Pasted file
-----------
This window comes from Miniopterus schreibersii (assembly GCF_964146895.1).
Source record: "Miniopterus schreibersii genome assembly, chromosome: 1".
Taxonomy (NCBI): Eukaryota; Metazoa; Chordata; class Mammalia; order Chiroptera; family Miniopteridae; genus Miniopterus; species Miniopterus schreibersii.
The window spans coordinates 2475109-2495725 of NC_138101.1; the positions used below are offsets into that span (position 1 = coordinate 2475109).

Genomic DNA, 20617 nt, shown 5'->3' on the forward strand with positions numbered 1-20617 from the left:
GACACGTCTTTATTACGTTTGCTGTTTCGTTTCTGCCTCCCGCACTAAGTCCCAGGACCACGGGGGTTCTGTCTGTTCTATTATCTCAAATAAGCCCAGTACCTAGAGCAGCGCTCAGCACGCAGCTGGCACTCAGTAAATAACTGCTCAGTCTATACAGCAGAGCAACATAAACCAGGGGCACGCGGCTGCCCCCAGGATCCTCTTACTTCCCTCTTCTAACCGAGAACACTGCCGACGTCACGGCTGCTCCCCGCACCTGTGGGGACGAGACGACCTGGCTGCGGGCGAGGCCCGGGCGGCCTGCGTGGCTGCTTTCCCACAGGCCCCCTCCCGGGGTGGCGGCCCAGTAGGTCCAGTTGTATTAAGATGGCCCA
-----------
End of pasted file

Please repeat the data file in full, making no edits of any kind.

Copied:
This window comes from Miniopterus schreibersii (assembly GCF_964146895.1).
Source record: "Miniopterus schreibersii genome assembly, chromosome: 1".
Taxonomy (NCBI): Eukaryota; Metazoa; Chordata; class Mammalia; order Chiroptera; family Miniopteridae; genus Miniopterus; species Miniopterus schreibersii.
The window spans coordinates 2475109-2495725 of NC_138101.1; the positions used below are offsets into that span (position 1 = coordinate 2475109).

Genomic DNA, 20617 nt, shown 5'->3' on the forward strand with positions numbered 1-20617 from the left:
GACACGTCTTTATTACGTTTGCTGTTTCGTTTCTGCCTCCCGCACTAAGTCCCAGGACCACGGGGGTTCTGTCTGTTCTATTATCTCAAATAAGCCCAGTACCTAGAGCAGCGCTCAGCACGCAGCTGGCACTCAGTAAATAACTGCTCAGTCTATACAGCAGAGCAACATAAACCAGGGGCACGCGGCTGCCCCCAGGATCCTCTTACTTCCCTCTTCTAACCGAGAACACTGCCGACGTCACGGCTGCTCCCCGCACCTGTGGGGACGAGACGACCTGGCTGCGGGCGAGGCCCGGGCGGCCTGCGTGGCTGCTTTCCCACAGGCCCCCTCCCGGGGTGGCGGCCCAGTAGGTCCAGTTGTATTAAGATGGCCCA